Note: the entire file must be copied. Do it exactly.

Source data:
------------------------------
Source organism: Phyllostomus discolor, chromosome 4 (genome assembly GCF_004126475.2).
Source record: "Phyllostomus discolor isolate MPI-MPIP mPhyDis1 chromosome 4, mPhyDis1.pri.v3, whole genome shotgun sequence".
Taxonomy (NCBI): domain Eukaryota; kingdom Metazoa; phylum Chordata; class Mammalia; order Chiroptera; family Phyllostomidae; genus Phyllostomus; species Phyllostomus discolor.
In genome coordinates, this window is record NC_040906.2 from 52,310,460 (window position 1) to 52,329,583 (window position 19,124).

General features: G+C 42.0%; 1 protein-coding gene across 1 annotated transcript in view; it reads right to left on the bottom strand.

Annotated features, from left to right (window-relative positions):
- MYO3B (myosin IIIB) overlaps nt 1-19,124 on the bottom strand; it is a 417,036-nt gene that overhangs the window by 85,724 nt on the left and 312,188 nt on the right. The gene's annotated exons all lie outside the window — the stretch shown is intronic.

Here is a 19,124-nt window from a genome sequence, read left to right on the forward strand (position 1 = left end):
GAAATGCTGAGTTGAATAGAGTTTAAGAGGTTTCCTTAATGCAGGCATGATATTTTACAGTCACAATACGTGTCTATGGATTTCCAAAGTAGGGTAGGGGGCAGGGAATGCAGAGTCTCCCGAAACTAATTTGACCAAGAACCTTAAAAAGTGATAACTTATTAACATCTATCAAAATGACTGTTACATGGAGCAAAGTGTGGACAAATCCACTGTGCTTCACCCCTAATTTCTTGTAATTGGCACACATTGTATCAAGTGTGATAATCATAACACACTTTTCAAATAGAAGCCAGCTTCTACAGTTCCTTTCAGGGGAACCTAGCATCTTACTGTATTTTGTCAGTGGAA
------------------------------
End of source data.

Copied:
Source organism: Phyllostomus discolor, chromosome 4 (genome assembly GCF_004126475.2).
Source record: "Phyllostomus discolor isolate MPI-MPIP mPhyDis1 chromosome 4, mPhyDis1.pri.v3, whole genome shotgun sequence".
Taxonomy (NCBI): domain Eukaryota; kingdom Metazoa; phylum Chordata; class Mammalia; order Chiroptera; family Phyllostomidae; genus Phyllostomus; species Phyllostomus discolor.
In genome coordinates, this window is record NC_040906.2 from 52,310,460 (window position 1) to 52,329,583 (window position 19,124).

General features: G+C 42.0%; 1 protein-coding gene across 1 annotated transcript in view; it reads right to left on the bottom strand.

Annotated features, from left to right (window-relative positions):
- MYO3B (myosin IIIB) overlaps nt 1-19,124 on the bottom strand; it is a 417,036-nt gene that overhangs the window by 85,724 nt on the left and 312,188 nt on the right. The gene's annotated exons all lie outside the window — the stretch shown is intronic.

Here is a 19,124-nt window from a genome sequence, read left to right on the forward strand (position 1 = left end):
GAAATGCTGAGTTGAATAGAGTTTAAGAGGTTTCCTTAATGCAGGCATGATATTTTACAGTCACAATACGTGTCTATGGATTTCCAAAGTAGGGTAGGGGGCAGGGAATGCAGAGTCTCCCGAAACTAATTTGACCAAGAACCTTAAAAAGTGATAACTTATTAACATCTATCAAAATGACTGTTACATGGAGCAAAGTGTGGACAAATCCACTGTGCTTCACCCCTAATTTCTTGTAATTGGCACACATTGTATCAAGTGTGATAATCATAACACACTTTTCAAATAGAAGCCAGCTTCTACAGTTCCTTTCAGGGGAACCTAGCATCTTACTGTATTTTGTCAGTGGAA